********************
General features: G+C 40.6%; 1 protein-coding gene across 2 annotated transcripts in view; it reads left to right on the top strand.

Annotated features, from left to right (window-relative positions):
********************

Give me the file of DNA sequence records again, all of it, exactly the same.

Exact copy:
General features: G+C 40.6%; 1 protein-coding gene across 2 annotated transcripts in view; it reads left to right on the top strand.

Annotated features, from left to right (window-relative positions):